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F9

Description:

Dominic Toretto is leading a quiet life off the grid with Letty and his son, little Brian, but they know that danger always lurks just over their peaceful horizon. This time, that threat will force Dom to confront the sins of his past if he’s going to save those he loves most. His crew joins together to stop a world-shattering plot led by the most skilled assassin and high-performance driver they’ve ever encountered: a man who also happens to be Dom’s forsaken brother, Jakob.

F9 is the ninth chapter in the Fast & Furious Saga, which has endured for two decades and has earned more than $5 billion around the world. Vin Diesel’s Dom Toretto is leading a quiet life off the grid with Letty and his son, little Brian, but they know that danger always lurks just over their peaceful horizon.

Storyline

Vin Diesel’s Dom Toretto is leading a quiet life off the grid with Letty and his son, little Brian, but they know that danger always lurks just over their peaceful horizon. This time, that threat will force Dom to confront the sins of his past if he’s going to save those he loves most. His crew joins together to stop a world-shattering plot led by the most skilled assassin and high-performance driver they’ve ever encountered: a man who also happens to be Dom’s forsaken brother, Jakob (John Cena, the upcoming The Suicide Squad).

Review:

It leaked out a while back that the new “Fast and Furious” film, “F9,” would feature a sequence set in space — a setting that sounded, on paper, like it might be the logical culmination of all those spectacular gravity-defying leaps that the cars in this series are perpetually making. Yet I’m not sure if anyone will be prepared for what happens at the climax of “F9.”

Roman (Tyrese Gibson) and Tej (Chris “Ludacris” Bridges), who’ve been quibbling all through the movie, are behind the wheel of a red Pontiac Fiero that’s been outfitted with a rocket launcher. The car is hitched to the back of a space shuttle, which is preparing to send them into orbit; as they fumble around with makeshift yellow space helmets that look like they belong on a pair of 1960s aquanauts (all that’s missing is the rear-projection fakery), the sequence turns into pure cheeseball comedy.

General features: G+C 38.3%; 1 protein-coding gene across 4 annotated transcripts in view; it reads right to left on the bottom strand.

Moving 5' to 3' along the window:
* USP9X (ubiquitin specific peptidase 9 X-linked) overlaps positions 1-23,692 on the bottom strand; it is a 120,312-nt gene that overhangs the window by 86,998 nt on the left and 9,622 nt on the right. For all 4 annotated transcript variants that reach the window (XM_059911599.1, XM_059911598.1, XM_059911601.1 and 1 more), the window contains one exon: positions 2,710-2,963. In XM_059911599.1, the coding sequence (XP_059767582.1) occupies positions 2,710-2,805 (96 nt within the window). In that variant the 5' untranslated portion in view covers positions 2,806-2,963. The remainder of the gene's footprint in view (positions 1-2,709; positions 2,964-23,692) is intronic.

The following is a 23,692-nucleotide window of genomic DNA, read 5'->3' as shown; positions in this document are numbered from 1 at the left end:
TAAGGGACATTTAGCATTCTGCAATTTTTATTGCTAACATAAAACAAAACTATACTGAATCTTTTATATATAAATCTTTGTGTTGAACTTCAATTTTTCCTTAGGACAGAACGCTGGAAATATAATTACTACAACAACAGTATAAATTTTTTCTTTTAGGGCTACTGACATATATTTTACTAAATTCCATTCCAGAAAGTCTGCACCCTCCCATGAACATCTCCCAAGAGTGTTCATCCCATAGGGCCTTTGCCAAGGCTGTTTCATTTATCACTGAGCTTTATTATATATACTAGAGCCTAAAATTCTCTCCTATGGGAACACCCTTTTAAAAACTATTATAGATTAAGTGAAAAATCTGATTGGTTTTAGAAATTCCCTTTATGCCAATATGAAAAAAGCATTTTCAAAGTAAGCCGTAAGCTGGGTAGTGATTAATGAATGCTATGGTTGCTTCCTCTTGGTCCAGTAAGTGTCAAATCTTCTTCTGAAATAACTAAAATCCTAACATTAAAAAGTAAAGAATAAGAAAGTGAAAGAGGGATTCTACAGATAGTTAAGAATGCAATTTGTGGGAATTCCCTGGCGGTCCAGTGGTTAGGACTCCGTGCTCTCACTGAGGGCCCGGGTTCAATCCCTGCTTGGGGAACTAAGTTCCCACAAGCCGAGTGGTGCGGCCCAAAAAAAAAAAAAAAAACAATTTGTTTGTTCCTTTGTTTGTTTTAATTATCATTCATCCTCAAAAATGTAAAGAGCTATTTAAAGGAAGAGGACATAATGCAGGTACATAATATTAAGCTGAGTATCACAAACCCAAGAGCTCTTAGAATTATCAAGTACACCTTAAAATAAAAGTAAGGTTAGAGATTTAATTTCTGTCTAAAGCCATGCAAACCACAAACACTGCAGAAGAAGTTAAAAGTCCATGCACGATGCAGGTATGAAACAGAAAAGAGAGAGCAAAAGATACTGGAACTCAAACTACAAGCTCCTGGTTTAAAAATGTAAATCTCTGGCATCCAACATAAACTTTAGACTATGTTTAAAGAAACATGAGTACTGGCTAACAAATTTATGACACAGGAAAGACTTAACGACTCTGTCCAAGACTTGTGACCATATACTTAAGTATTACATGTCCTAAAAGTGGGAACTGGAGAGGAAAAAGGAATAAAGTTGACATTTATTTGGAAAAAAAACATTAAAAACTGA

Roman, with his you’ve-got-to-be-kidding-me skepticism, and Tej, with his numbers-based quizzicality, are a funny duo, and that’s fine, but as the two head into space, with weightless candy wrappers flying around the car, all to accomplish a mission that doesn’t strike us as either plausible or necessary, the scene inspires the wrong kind of funny — the sound of an audience checking out of the movie, because the movie suddenly seems ridiculous.

We’re thinking: Is this when the “Fast and Furious” series jumps the shark?

Not so fast. At that moment, there’s no doubt that the movie walks right up to the shark, takes a good hard look at it, maybe even climbs aboard it, but doesn’t totally, fatally jump it. For one thing, there’s way too much going on apart from that borderline ludicrous space-camp interlude. But I’m not sure if that’s the kind of close call “F9” wanted to be remembered for.

The space sequence doesn’t last too long, and doesn’t pretend to be important. A more serious issue with the movie is that while it’s got a standard is-this-the-end-of-the-world-as-we-know-it? MacGuffin of a plot — can the villain put together the two halves of a small geodesic dome called Project Aries, which will allow him to control all the world’s computers and advanced weapons systems? (just writing that sentence, the suspense is eating me alive) — too much of what happens in “F9” feels stuck in the past.

Duration: 145 min

Release:

IMDb: N/A

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